A new era?

September 9th, 2014 by Owen Temple

I haven’t always been the biggest fan of Project Genesis. For many years it was slow to supply people with detail about what it was doing, kept its intentions under wraps, and preferred just to tell us that it was good for us. We were asked to take it all on trust.

Recently, however, there has been a great deal more openness about its plans, a much greater effort to get alongside the community, and today’s opening of Fawcett Park took that to a new level with representatives invited from many local groups (Friends of the Park, Salvation Army, Royal British Legion, Scouts etc.) as well as children from five of our local primary schools, the same schools which had supplied a time capsule to be buried on the site earlier in the year.

Fawcett Park

The site, which lies off Genesis Way, includes a couple of excellent artworks and a children’s playground. I checked with the schoolchildren who had road-tested it. It’s excellent too!

One swallow doesn’t make a summer, but talking to people there was a new sense of optimism about a project which has existed for 20 years, but has gained little trust within the community. It can’t be a bad sign that there’s a new website for the project and talk of some potentially exciting developments on the Hownsgill Industrial Estate, as well as environmental projects to link Fawcett Park through to the CTC at the Cuckoo Bridge.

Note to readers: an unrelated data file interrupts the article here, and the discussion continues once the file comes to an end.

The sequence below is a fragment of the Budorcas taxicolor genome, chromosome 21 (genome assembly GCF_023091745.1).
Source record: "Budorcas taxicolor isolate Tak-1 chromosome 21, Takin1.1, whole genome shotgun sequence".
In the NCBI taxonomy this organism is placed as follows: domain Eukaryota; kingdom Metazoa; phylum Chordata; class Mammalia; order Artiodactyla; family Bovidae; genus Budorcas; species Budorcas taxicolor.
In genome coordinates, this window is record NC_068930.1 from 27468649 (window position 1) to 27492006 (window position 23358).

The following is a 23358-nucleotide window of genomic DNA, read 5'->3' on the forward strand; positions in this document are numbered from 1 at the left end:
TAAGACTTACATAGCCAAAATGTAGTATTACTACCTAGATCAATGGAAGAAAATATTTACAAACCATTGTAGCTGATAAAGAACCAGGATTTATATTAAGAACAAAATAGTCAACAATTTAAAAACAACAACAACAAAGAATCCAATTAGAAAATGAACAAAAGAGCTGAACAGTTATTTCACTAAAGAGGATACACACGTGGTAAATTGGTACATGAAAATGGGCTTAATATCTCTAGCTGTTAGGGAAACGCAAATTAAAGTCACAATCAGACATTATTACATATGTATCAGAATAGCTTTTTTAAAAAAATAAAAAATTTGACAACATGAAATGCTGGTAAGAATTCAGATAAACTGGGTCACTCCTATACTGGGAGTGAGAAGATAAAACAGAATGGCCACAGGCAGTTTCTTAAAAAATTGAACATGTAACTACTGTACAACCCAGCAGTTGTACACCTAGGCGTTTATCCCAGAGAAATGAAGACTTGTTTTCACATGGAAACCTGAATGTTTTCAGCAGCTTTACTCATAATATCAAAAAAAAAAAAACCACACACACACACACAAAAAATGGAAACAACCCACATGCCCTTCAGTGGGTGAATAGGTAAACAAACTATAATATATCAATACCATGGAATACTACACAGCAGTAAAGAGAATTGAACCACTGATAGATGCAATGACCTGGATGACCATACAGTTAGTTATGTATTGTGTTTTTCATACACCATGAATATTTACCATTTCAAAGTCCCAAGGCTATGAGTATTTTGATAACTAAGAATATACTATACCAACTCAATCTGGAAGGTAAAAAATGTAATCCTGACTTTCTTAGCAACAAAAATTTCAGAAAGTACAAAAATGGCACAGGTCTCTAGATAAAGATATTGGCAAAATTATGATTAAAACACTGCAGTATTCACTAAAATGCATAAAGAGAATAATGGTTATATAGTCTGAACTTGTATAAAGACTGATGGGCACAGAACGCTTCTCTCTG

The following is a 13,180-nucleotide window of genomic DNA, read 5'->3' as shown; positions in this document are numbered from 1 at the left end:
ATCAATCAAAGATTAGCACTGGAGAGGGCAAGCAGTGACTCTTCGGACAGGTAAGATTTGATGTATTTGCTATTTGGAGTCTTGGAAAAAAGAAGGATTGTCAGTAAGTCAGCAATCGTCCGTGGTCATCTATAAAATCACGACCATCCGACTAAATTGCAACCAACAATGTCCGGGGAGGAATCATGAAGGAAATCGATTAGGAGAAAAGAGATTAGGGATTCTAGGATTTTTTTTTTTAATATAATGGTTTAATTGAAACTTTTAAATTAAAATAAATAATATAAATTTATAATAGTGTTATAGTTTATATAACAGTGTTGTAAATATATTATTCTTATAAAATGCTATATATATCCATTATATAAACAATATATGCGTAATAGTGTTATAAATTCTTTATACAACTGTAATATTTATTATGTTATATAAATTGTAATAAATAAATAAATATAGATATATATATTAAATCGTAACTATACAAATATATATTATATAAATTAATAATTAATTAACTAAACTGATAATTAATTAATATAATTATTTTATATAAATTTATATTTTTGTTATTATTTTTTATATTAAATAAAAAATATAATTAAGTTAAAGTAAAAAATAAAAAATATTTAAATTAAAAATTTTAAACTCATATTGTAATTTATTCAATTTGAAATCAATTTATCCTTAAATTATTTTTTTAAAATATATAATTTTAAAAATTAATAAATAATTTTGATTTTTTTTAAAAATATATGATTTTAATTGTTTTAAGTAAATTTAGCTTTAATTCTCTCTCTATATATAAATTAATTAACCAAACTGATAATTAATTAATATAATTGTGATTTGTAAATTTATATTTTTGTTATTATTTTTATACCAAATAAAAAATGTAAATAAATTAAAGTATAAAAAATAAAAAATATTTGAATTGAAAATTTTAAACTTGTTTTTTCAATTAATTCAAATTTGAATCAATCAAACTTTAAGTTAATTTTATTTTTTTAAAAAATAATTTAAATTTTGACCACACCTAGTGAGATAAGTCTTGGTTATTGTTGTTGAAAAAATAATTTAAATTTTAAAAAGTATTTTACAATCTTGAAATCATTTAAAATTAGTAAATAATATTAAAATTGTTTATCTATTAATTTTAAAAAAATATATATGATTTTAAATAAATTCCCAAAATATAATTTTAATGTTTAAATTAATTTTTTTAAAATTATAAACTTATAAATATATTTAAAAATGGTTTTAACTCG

In the end it’s the developments at Hownsgill which will be the real proof of the pudding. Project Genesis was always supposed to feed into the commercial regeneration of the town, particularly employment prospects, and we should all watch progress on that keenly. Consett doesn’t just need more houses and pleasant green spaces. It needs places for people to work and improve their standard of living. That will be the real evidence that Project Genesis is doing more than scratching the surface of the potential of what was once the economic heart of our town.

Bank Holiday Refuse Arrangements

August 19th, 2014 by Owen Temple